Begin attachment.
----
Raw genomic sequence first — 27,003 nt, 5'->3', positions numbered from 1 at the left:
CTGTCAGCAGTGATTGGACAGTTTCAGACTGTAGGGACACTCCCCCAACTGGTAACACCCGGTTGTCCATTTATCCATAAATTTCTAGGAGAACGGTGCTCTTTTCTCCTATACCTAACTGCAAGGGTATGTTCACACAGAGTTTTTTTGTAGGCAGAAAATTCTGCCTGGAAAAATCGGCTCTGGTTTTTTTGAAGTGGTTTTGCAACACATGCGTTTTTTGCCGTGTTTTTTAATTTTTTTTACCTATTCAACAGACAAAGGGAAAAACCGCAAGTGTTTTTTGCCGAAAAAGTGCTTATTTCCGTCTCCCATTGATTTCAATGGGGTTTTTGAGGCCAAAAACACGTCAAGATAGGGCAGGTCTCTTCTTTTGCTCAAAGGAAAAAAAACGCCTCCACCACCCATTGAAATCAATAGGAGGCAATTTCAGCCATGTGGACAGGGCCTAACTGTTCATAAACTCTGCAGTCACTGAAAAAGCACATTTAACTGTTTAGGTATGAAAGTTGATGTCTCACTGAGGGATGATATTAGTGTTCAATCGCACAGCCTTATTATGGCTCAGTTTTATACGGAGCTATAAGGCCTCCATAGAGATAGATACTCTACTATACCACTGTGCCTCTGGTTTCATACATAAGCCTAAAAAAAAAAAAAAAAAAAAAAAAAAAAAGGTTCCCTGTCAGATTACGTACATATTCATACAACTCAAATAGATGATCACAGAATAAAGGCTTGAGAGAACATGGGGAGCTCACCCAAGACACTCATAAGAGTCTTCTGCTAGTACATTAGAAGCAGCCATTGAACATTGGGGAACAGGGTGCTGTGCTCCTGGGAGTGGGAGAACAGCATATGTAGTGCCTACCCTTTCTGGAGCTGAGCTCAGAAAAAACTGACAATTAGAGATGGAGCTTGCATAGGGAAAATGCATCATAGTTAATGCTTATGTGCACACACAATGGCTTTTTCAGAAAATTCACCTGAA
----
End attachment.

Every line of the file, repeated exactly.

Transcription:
Raw genomic sequence first — 27,003 nt, 5'->3', positions numbered from 1 at the left:
CTGTCAGCAGTGATTGGACAGTTTCAGACTGTAGGGACACTCCCCCAACTGGTAACACCCGGTTGTCCATTTATCCATAAATTTCTAGGAGAACGGTGCTCTTTTCTCCTATACCTAACTGCAAGGGTATGTTCACACAGAGTTTTTTTGTAGGCAGAAAATTCTGCCTGGAAAAATCGGCTCTGGTTTTTTTGAAGTGGTTTTGCAACACATGCGTTTTTTGCCGTGTTTTTTAATTTTTTTTACCTATTCAACAGACAAAGGGAAAAACCGCAAGTGTTTTTTGCCGAAAAAGTGCTTATTTCCGTCTCCCATTGATTTCAATGGGGTTTTTGAGGCCAAAAACACGTCAAGATAGGGCAGGTCTCTTCTTTTGCTCAAAGGAAAAAAAACGCCTCCACCACCCATTGAAATCAATAGGAGGCAATTTCAGCCATGTGGACAGGGCCTAACTGTTCATAAACTCTGCAGTCACTGAAAAAGCACATTTAACTGTTTAGGTATGAAAGTTGATGTCTCACTGAGGGATGATATTAGTGTTCAATCGCACAGCCTTATTATGGCTCAGTTTTATACGGAGCTATAAGGCCTCCATAGAGATAGATACTCTACTATACCACTGTGCCTCTGGTTTCATACATAAGCCTAAAAAAAAAAAAAAAAAAAAAAAAAAAAAGGTTCCCTGTCAGATTACGTACATATTCATACAACTCAAATAGATGATCACAGAATAAAGGCTTGAGAGAACATGGGGAGCTCACCCAAGACACTCATAAGAGTCTTCTGCTAGTACATTAGAAGCAGCCATTGAACATTGGGGAACAGGGTGCTGTGCTCCTGGGAGTGGGAGAACAGCATATGTAGTGCCTACCCTTTCTGGAGCTGAGCTCAGAAAAAACTGACAATTAGAGATGGAGCTTGCATAGGGAAAATGCATCATAGTTAATGCTTATGTGCACACACAATGGCTTTTTCAGAAAATTCACCTGAA